Co-authored by Brett C. Bartlett and Katherine M. Smallwood

In the wake of the U.S. Department of Labor’s Wage & Hour Division proposal to amend the “white collar” exemptions, some members of the United States Congress are struggling with how they will comply with the new law.

United States Senators and Representatives employ teams of staff who are required to work long, irregular hours in order to serve constituents and help their bosses fulfill their congressional obligations. Like private employers, these politicians now face a difficult choice—either raise the salaries for many of their staffers or convert a group of workers from exempt to non-exempt employees and face the specter of overtime payments.

This leaves Democratic members of Congress facing a Catch-22. Democratic politicians have voiced support for the DOL’s proposal, but many of their own staff members do not earn enough to qualify as exempt employees under the projected minimum salary requirement, which would more than double to $50,440 under the DOL’s proposal. As a result, some politicians’ chiefs of staff, who are tasked with handling administrative matters, face the real challenge of restructuring lawmakers’ staff.

Some Democratic leaders have recognized that it would be poor form to support the DOL’s mammoth exemption changes while having their staffers work long hours without overtime pay. Yet, they are constrained in their ability to raise salaries because of deep cuts to the office budgets for members of Congress. As Ben Penn recently reported in Bloomberg BNA, the members’ representational allowances were reduced by approximately 20 percent between fiscal years 2011 and 2013. The concerns are especially high for House members in non-leadership positions as Senators and Representatives in leadership roles receive more funding for payroll expenses.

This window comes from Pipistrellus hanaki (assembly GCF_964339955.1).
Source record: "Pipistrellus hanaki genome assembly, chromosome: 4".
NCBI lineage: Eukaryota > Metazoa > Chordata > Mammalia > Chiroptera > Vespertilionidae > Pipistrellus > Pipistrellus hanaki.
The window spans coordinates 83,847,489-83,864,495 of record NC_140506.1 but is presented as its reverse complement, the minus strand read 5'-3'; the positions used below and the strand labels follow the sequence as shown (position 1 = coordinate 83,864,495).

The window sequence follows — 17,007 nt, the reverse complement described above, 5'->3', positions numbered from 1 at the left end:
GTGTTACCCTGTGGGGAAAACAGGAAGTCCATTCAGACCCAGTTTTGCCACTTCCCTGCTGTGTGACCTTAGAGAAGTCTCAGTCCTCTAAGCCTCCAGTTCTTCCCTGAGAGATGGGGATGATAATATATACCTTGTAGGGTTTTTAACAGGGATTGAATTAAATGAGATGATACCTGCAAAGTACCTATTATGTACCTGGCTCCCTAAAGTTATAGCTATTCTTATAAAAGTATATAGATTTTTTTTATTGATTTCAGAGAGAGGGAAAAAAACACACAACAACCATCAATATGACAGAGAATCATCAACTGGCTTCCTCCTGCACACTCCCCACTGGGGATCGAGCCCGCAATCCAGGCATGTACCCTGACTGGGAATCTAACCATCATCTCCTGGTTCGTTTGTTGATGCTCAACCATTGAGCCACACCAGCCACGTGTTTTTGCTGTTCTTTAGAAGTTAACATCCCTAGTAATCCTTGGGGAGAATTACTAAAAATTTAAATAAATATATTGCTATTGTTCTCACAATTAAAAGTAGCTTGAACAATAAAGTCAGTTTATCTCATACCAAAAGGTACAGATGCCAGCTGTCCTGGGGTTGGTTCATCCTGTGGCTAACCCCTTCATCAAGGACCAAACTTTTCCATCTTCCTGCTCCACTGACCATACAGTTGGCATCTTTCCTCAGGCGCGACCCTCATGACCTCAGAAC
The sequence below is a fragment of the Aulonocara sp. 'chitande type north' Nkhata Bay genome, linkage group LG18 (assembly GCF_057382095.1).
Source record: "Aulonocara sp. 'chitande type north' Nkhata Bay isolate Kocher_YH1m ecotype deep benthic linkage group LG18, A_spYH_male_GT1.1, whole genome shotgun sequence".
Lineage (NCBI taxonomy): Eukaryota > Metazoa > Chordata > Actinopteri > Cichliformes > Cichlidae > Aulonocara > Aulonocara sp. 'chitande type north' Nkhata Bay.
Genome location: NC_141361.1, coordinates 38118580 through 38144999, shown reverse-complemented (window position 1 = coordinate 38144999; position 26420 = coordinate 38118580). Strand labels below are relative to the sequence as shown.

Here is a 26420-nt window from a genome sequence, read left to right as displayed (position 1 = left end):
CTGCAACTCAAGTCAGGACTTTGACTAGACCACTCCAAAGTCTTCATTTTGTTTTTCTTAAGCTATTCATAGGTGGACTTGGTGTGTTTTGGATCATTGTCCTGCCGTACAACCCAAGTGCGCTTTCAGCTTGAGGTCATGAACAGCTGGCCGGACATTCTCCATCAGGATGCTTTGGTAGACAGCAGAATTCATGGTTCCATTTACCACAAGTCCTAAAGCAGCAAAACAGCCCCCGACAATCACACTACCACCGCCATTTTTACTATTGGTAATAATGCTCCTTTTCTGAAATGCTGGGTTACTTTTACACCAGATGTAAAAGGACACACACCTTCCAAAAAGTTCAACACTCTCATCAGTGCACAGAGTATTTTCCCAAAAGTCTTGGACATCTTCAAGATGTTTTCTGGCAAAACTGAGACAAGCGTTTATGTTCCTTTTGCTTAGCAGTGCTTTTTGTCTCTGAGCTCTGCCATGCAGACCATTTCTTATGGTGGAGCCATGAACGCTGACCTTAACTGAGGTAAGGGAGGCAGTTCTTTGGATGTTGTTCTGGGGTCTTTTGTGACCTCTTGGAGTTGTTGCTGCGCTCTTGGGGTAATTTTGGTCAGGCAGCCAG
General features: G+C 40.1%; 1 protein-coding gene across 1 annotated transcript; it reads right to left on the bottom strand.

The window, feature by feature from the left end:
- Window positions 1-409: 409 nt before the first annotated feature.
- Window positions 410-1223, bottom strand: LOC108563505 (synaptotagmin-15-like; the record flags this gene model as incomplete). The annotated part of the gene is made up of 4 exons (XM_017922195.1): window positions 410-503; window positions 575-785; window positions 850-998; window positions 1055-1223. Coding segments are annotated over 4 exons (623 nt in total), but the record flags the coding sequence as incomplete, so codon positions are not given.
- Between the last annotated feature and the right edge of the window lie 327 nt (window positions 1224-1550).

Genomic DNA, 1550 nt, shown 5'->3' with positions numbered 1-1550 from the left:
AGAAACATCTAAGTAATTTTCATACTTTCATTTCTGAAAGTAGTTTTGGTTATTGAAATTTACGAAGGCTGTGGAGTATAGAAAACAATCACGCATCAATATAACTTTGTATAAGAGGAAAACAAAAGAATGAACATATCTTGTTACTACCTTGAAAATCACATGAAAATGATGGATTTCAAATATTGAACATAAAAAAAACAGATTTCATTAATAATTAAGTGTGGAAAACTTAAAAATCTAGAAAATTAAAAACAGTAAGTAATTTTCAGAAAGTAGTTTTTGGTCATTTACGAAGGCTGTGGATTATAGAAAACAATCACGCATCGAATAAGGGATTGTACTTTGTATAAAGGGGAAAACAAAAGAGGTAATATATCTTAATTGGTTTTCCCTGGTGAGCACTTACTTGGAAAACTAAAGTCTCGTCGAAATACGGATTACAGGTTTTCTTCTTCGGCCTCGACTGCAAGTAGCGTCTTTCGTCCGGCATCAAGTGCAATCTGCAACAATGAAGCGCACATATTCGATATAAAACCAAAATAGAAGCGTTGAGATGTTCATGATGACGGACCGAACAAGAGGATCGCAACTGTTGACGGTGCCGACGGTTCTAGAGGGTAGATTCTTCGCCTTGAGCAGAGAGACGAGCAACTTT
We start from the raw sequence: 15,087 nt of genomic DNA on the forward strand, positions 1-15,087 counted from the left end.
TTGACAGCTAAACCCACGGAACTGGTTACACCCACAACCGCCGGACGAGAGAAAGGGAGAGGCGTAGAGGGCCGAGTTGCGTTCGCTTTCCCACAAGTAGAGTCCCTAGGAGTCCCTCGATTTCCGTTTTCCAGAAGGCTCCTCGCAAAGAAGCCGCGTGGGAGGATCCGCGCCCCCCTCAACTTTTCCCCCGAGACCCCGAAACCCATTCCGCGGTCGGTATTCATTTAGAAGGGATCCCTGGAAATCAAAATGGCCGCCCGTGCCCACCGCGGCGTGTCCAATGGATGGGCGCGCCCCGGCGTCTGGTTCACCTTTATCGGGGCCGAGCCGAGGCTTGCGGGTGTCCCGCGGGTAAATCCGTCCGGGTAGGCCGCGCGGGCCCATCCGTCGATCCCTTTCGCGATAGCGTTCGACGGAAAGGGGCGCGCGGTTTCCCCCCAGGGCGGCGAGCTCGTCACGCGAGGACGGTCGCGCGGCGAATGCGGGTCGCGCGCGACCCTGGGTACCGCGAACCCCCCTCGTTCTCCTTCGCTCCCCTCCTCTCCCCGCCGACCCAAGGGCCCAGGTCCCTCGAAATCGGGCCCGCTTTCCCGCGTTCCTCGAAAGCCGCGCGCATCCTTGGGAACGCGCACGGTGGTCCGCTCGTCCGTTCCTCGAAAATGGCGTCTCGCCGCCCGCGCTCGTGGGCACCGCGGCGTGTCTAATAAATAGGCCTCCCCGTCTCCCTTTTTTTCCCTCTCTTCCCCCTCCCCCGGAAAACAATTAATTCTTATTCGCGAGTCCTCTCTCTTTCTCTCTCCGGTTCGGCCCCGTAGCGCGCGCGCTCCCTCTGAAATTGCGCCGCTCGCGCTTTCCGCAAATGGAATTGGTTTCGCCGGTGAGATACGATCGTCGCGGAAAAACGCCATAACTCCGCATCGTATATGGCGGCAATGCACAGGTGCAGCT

Mr. Penn found that some political leaders are publically expressing their concern over how to comply with the new regulations while others, including House Minority Leader Nancy Pelosi, are already adjusting the overtime protocol for their own staff in anticipation of the regulatory change.

Although some members of Congress will not voluntarily rearrange their offices to come in line with the DOL’s proposal, they may be required to meet similar standards promulgated by the agency that oversees workplace rules in the legislative branch. The Office of Compliance enforces the Congressional Accountability Act, which applies several different civil rights, labor, and workplace safety & health laws, including the Fair Labor Standards Act, to Congress, requiring its members to follow many of the same employment laws applied to private and public sector employers. After the DOL releases the final version of the new regulations, the Office of Compliance could issue a separate regulation that applies the same minimum salary requirement to employees of members of Congress.

In other words, whether due to political pressures or actual rule making, members of Congress are learning that what is good for the goose is good for the gander.

Of course, the fact that politicians are struggling with the mechanics of complying with the new law may come as cold comfort to many private employers facing increased payroll costs. Putting any schadenfreude aside, the concern expressed by some politicians reinforces the fact that employers will have to find creative solutions to maintain productivity without breaking the bank.